Whole Herbs and Standardized Herbs: What’s the Difference?

by Melissa Chichester

Herbs have been used for centuries for their aromatic and wellness properties.

These plants are used to flavor food and for health, and many parts of the plant can be used. 

In recent years, herbs and their benefits have exploded in popularity. When choosing herbal supplements, it can be helpful to know the difference between different types. For example, you may see labels that say “whole” or “standardized” herbs. So what’s the difference?  

What are whole herbs?

Whole herbs are exactly what they sound like. They’re usually dried and milled into a powder and then encapsulated. Whole herb supplements are made from ground plant parts and may include the roots, leaves and/or stems of the plants. 

Whole herbs contain active constituents and nothing has been extracted from the plant. Some whole herb supplements such as saw palmetto can be opened to use as tea.

There are some factors that impact the integrity of whole herbs. This includes the quality of the soil it was grown in, when it was harvested, and how it is processed. Even the weather can impact whole herbs.

>>Your Guide to Herbs

What types of whole herbs are available as supplements? 

Many whole herbs are available in supplement form so you can receive their benefits. Puritan’s Pride’s whole herb products use ground plant parts to provide the beneficial components found within.

>>Click here to discover more herbs

What are standardized herbs?

Standardized herbs provide a guaranteed potency of the marker constituent, used to help ensure the quality of the herbal extract. The standardization process produces a known percentage of the marker constituent from the whole herb. The marker ingredient is typically a component that is responsible for the desired benefit.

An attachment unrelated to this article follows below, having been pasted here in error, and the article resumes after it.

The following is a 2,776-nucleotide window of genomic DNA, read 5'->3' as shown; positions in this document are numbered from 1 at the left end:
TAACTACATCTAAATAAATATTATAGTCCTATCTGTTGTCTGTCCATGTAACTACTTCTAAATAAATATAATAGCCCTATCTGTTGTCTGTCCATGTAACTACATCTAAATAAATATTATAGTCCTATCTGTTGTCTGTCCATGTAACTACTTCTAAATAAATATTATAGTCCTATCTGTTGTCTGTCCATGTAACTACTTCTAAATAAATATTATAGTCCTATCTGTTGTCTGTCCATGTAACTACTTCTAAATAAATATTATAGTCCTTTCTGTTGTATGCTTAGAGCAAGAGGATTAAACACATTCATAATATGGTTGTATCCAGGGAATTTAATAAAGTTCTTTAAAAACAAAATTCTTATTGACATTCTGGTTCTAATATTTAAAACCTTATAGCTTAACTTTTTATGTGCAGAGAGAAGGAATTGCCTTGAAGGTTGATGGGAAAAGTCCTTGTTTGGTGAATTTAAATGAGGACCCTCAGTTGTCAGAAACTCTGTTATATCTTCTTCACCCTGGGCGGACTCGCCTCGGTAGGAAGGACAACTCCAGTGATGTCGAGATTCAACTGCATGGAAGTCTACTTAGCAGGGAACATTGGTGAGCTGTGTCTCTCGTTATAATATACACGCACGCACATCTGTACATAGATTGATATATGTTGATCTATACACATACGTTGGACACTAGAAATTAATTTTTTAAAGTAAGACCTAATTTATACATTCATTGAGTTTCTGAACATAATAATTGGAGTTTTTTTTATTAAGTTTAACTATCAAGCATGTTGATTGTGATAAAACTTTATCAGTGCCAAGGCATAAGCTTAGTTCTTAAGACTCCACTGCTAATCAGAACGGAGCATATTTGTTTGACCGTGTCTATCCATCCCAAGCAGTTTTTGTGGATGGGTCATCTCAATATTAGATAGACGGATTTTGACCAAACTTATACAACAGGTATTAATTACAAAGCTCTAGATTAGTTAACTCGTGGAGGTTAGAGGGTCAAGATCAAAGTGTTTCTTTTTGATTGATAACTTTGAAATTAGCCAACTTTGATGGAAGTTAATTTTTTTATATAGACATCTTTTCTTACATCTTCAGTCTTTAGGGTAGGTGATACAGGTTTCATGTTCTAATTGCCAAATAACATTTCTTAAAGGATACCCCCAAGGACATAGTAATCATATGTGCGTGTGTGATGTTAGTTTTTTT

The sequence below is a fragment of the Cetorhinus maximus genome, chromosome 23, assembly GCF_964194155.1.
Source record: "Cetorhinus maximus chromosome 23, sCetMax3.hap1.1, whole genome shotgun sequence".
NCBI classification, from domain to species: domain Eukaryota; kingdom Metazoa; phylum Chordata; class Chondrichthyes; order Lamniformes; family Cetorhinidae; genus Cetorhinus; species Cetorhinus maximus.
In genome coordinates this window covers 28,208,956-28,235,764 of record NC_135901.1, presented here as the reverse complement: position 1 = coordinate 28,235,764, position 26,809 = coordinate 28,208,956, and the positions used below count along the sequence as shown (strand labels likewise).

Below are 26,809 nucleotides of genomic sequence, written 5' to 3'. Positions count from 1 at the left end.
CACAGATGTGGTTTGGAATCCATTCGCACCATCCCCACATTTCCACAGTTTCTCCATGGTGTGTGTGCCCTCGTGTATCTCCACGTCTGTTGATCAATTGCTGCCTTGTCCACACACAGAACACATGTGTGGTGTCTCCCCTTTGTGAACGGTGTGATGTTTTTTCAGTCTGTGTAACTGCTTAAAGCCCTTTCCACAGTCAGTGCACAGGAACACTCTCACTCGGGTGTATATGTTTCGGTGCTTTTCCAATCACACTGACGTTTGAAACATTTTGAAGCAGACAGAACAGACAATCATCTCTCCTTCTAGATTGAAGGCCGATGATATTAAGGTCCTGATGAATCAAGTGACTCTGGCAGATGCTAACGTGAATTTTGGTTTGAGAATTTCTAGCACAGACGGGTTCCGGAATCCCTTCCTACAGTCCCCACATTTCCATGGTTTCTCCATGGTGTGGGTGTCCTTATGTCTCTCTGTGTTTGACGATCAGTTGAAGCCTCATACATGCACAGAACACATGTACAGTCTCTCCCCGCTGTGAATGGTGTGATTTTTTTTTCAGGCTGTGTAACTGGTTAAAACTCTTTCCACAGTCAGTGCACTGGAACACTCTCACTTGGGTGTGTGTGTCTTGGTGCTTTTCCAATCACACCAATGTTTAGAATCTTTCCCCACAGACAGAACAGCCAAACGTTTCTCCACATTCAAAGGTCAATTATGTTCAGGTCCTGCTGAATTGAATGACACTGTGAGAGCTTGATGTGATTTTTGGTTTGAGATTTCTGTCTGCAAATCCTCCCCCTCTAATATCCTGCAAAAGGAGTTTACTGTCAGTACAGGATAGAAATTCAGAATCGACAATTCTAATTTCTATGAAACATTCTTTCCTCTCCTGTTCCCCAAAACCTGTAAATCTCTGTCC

For example, an active constituent in ashwagandha is withanolides. Ashwagandha Extract 500  mg is standardized to contain 1.5% withanolides for its traditional benefits. 

These percentages vary from plant to plant. That’s because the stability of the active component must be just right when it is extracted. More is not always better when it comes to herbs or any other supplements and nutrients. 

Think of it like cooking tomatoes (and other vegetables). When tomatoes are cooked properly, the amount of some beneficial nutrients increases. However, if you cook tomatoes for too long, they can greatly diminish in nutritional value. 

>>What Are Standardized Supplements?

What types of standardized herbs are available as supplements? 

Just as many whole herbs are available in supplement form, there are also many standardized herbs besides ashwagandha.

Are whole herbs better than standardized herbs?

Whole herbs and standardized herbs both have their place in the market. One is not necessarily better than the other. Each type has benefits depending on what you need. The most important part of selecting herbal supplements is discussing them with your doctor first based on your personal needs. Herbal supplements can be a useful addition to your healthy lifestyle when combined with exercise and a nutritious diet.